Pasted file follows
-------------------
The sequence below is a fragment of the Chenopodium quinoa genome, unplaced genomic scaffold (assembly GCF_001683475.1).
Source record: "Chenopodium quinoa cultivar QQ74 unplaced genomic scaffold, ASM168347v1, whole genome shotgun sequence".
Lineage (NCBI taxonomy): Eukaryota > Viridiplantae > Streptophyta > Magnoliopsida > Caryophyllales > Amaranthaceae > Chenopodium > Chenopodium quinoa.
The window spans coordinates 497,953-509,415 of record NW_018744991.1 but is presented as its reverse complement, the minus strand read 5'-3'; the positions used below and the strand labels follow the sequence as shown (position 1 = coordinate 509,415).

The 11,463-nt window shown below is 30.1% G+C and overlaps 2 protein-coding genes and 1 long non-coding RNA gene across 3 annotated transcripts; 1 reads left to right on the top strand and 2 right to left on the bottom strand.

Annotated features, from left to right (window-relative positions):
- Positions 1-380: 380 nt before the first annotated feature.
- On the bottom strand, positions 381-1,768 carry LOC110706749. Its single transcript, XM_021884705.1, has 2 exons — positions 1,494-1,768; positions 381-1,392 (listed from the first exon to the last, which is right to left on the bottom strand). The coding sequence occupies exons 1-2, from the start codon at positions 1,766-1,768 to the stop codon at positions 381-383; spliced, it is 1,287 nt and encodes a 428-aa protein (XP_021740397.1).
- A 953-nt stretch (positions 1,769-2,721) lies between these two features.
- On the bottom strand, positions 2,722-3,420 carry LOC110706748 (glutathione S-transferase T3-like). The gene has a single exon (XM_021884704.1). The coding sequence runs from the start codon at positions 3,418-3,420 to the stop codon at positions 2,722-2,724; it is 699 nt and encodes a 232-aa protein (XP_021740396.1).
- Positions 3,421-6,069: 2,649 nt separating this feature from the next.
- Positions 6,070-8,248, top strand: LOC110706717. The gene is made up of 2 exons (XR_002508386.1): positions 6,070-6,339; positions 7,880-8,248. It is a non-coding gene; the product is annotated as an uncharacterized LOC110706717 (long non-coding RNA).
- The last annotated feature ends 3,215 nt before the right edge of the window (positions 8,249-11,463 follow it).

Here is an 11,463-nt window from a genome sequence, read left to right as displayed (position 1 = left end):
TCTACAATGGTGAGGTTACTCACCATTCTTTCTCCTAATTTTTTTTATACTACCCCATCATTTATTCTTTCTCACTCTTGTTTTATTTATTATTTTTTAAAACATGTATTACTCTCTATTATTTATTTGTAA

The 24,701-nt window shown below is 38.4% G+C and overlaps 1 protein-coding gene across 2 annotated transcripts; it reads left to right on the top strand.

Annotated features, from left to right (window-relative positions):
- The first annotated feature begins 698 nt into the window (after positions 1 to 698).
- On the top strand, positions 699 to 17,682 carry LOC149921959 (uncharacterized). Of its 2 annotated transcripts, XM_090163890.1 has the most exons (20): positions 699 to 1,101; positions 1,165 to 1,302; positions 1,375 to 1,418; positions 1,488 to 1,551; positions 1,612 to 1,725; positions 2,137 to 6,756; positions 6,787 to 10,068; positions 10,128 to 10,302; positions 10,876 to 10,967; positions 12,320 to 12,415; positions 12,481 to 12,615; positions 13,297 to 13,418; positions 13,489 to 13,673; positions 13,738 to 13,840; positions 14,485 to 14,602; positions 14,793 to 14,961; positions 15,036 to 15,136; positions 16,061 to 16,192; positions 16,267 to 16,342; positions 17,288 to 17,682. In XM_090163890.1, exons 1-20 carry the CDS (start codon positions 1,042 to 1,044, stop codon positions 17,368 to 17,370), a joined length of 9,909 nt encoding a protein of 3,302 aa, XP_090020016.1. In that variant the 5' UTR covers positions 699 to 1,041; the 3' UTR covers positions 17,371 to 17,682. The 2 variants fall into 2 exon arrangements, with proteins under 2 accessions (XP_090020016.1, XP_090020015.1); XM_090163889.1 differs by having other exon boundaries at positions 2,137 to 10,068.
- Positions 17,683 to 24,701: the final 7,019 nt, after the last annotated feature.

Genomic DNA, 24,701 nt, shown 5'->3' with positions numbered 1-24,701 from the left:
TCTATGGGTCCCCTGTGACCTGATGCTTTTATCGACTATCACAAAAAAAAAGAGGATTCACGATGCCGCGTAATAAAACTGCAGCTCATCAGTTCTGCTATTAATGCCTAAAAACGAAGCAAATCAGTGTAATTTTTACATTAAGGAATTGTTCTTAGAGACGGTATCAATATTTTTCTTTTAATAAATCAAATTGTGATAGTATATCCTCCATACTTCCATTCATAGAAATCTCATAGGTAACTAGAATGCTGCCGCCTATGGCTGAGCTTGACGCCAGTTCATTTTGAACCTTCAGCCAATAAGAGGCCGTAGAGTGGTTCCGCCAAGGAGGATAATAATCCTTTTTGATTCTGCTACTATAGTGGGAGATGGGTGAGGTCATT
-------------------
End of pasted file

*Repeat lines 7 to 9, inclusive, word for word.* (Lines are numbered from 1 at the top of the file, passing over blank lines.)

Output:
- Positions 1-380: 380 nt before the first annotated feature.
- On the bottom strand, positions 381-1,768 carry LOC110706749. Its single transcript, XM_021884705.1, has 2 exons — positions 1,494-1,768; positions 381-1,392 (listed from the first exon to the last, which is right to left on the bottom strand). The coding sequence occupies exons 1-2, from the start codon at positions 1,766-1,768 to the stop codon at positions 381-383; spliced, it is 1,287 nt and encodes a 428-aa protein (XP_021740397.1).
- A 953-nt stretch (positions 1,769-2,721) lies between these two features.